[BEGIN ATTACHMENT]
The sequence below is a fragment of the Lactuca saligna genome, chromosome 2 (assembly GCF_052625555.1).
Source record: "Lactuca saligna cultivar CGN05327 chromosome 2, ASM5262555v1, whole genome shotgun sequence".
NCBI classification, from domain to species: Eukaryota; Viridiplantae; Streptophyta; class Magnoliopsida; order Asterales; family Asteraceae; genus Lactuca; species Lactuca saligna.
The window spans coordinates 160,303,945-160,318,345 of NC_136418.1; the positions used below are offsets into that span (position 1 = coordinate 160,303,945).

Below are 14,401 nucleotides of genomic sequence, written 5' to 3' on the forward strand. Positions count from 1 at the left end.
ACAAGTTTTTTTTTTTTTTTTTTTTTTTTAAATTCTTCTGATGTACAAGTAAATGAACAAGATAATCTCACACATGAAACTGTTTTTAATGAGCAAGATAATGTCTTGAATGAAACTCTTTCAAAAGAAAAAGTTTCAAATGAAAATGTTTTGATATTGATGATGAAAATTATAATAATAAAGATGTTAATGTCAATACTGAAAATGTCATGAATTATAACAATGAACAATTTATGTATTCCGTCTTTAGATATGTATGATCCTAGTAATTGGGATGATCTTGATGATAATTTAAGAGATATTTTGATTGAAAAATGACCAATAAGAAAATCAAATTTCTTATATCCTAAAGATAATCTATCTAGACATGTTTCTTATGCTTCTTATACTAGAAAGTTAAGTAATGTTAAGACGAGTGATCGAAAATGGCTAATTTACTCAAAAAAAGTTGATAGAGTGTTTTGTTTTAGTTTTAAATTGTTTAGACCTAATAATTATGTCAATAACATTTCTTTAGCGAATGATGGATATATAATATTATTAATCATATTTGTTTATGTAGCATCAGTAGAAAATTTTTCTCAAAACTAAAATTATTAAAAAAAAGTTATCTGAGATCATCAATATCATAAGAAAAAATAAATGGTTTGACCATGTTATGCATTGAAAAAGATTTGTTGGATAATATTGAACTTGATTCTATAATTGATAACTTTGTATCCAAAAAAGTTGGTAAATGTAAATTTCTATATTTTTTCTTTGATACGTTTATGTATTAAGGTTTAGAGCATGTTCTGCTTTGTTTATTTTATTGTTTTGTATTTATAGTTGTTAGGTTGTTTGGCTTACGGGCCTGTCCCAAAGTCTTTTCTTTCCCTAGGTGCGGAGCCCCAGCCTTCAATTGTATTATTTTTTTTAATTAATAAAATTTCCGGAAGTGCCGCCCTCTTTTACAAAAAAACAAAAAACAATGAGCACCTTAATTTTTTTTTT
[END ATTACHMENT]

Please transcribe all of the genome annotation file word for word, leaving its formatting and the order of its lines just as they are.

The sequence below is a fragment of the Lactuca saligna genome, chromosome 2 (assembly GCF_052625555.1).
Source record: "Lactuca saligna cultivar CGN05327 chromosome 2, ASM5262555v1, whole genome shotgun sequence".
NCBI classification, from domain to species: Eukaryota; Viridiplantae; Streptophyta; class Magnoliopsida; order Asterales; family Asteraceae; genus Lactuca; species Lactuca saligna.
The window spans coordinates 160,303,945-160,318,345 of NC_136418.1; the positions used below are offsets into that span (position 1 = coordinate 160,303,945).

Below are 14,401 nucleotides of genomic sequence, written 5' to 3' on the forward strand. Positions count from 1 at the left end.
ACAAGTTTTTTTTTTTTTTTTTTTTTTTTAAATTCTTCTGATGTACAAGTAAATGAACAAGATAATCTCACACATGAAACTGTTTTTAATGAGCAAGATAATGTCTTGAATGAAACTCTTTCAAAAGAAAAAGTTTCAAATGAAAATGTTTTGATATTGATGATGAAAATTATAATAATAAAGATGTTAATGTCAATACTGAAAATGTCATGAATTATAACAATGAACAATTTATGTATTCCGTCTTTAGATATGTATGATCCTAGTAATTGGGATGATCTTGATGATAATTTAAGAGATATTTTGATTGAAAAATGACCAATAAGAAAATCAAATTTCTTATATCCTAAAGATAATCTATCTAGACATGTTTCTTATGCTTCTTATACTAGAAAGTTAAGTAATGTTAAGACGAGTGATCGAAAATGGCTAATTTACTCAAAAAAAGTTGATAGAGTGTTTTGTTTTAGTTTTAAATTGTTTAGACCTAATAATTATGTCAATAACATTTCTTTAGCGAATGATGGATATATAATATTATTAATCATATTTGTTTATGTAGCATCAGTAGAAAATTTTTCTCAAAACTAAAATTATTAAAAAAAAGTTATCTGAGATCATCAATATCATAAGAAAAAATAAATGGTTTGACCATGTTATGCATTGAAAAAGATTTGTTGGATAATATTGAACTTGATTCTATAATTGATAACTTTGTATCCAAAAAAGTTGGTAAATGTAAATTTCTATATTTTTTCTTTGATACGTTTATGTATTAAGGTTTAGAGCATGTTCTGCTTTGTTTATTTTATTGTTTTGTATTTATAGTTGTTAGGTTGTTTGGCTTACGGGCCTGTCCCAAAGTCTTTTCTTTCCCTAGGTGCGGAGCCCCAGCCTTCAATTGTATTATTTTTTTTAATTAATAAAATTTCCGGAAGTGCCGCCCTCTTTTACAAAAAAACAAAAAACAATGAGCACCTTAATTTTTTTTTT